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First-year students take the stage

By Alyssa Walter ('12) An Intern with the Office of Communications and External Relations
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Wake Forest University Theatre recently completed a production of John Cariani’s “Almost, Maine.” What made the fall performance surprising? Of the 23 roles available, 11 of them were filled by first-year students.

At some colleges and universities, opportunities to participate in major theatre productions are reserved for upper class theatre students, says John Friedenberg, director of the University Theatre. “At Wake Forest, opportunities to become involved and make significant contributions to productions are available to all students, regardless of their year in school or major course of study.”

“Getting into a show is a comforting way to make the transition to college,” says first-year student Johanna Beach. “Immediately I met great people and got connected and involved. And because we practiced almost every night, I learned time management skills quickly.”

First-year student Isabelle Curry, an assistant director for “Almost, Maine,” said she understood when she accepted the role that it would be a big responsibility with a large time commitment, but she was determined to get involved in theatre.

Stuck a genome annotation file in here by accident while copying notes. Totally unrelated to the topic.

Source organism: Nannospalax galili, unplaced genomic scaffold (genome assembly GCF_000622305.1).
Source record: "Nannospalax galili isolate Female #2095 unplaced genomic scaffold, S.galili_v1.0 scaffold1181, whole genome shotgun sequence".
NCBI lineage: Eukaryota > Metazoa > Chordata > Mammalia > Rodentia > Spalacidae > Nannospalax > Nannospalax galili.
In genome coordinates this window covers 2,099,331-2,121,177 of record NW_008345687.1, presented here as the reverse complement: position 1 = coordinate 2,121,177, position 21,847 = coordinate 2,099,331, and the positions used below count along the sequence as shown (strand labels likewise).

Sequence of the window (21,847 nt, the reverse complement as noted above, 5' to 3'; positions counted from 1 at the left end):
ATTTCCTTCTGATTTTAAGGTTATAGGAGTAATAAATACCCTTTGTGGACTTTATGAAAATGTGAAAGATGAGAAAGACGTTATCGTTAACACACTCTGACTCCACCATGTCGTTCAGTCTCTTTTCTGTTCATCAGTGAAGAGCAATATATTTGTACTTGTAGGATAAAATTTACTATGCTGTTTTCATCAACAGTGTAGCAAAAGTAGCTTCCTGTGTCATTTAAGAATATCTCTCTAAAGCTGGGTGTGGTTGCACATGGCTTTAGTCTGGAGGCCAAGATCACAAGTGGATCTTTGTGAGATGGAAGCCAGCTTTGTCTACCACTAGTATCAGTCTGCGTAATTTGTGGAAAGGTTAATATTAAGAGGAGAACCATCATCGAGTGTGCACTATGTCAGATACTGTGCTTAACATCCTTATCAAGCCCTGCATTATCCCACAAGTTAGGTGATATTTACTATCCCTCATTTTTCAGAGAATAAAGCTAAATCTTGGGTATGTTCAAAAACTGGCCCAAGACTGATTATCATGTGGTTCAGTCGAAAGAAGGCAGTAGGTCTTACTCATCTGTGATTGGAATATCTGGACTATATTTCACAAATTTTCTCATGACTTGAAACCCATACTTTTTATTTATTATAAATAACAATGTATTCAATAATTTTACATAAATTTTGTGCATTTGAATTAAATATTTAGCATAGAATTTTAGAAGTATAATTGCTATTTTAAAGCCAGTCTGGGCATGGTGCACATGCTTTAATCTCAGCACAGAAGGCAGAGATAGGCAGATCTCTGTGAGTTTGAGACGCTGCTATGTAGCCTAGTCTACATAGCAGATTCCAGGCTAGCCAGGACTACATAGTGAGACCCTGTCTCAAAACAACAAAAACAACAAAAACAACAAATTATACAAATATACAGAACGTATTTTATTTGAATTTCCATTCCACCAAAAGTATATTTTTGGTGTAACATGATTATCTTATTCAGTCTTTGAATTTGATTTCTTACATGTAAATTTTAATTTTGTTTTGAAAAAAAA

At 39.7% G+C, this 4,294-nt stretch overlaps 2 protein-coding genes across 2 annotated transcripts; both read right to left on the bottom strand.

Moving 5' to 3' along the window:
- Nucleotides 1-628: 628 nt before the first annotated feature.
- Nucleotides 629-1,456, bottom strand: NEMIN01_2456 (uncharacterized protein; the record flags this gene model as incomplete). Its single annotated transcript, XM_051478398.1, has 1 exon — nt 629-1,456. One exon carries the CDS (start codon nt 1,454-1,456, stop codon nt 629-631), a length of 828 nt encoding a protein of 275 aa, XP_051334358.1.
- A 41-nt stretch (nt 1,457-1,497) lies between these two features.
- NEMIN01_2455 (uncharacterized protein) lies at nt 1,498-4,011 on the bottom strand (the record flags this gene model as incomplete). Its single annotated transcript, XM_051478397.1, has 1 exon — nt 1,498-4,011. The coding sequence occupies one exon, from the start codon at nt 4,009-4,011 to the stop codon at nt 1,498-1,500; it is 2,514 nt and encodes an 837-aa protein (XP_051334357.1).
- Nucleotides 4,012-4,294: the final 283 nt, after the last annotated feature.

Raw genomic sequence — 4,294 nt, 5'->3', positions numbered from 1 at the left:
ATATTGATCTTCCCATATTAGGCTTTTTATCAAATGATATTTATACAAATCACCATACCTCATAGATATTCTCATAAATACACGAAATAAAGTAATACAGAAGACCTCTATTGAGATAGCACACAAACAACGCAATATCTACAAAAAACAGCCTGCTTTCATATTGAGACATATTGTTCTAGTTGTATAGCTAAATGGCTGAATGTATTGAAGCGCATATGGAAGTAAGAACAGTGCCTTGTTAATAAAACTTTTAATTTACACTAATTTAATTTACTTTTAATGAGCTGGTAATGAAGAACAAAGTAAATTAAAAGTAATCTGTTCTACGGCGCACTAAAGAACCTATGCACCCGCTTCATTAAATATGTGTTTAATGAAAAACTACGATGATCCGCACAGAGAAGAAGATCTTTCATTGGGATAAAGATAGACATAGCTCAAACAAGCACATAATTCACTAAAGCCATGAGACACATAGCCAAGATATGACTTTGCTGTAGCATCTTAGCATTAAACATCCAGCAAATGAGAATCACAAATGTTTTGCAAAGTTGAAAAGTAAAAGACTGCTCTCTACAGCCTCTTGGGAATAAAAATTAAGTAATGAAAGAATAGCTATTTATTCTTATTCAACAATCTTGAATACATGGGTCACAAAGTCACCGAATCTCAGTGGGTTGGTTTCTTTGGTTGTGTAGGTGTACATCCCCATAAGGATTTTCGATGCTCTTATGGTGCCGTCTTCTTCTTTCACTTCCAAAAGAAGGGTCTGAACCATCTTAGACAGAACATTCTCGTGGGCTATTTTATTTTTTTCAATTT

“I enjoyed theatre before coming to Wake Forest, so it definitely would have left a void if I hadn’t participated,” says Curry. “Everyone I have met through theatre is welcoming. I have made some close friends as well as upper class student mentors.”

Jessica Wagner, a first-year actor in the production, says the experience of being in a college play has helped her to grow both individually and peer to peer.

“The experience students gain from working on a major production in their first semester at school provides a critical foundation to their study and development as students both in and out of theatre,” Friedenberg says.

Several students in the play are recipients of the Presidential Scholarship for Distinguished Achievement. This merit-based scholarship is awarded to students admitted to Wake Forest who possess exceptional talents in art, dance, debate, music or theatre. Though Presidential Scholars are not required to pursue a major in the area of their talent, they are expected to participate actively in that activity on campus.

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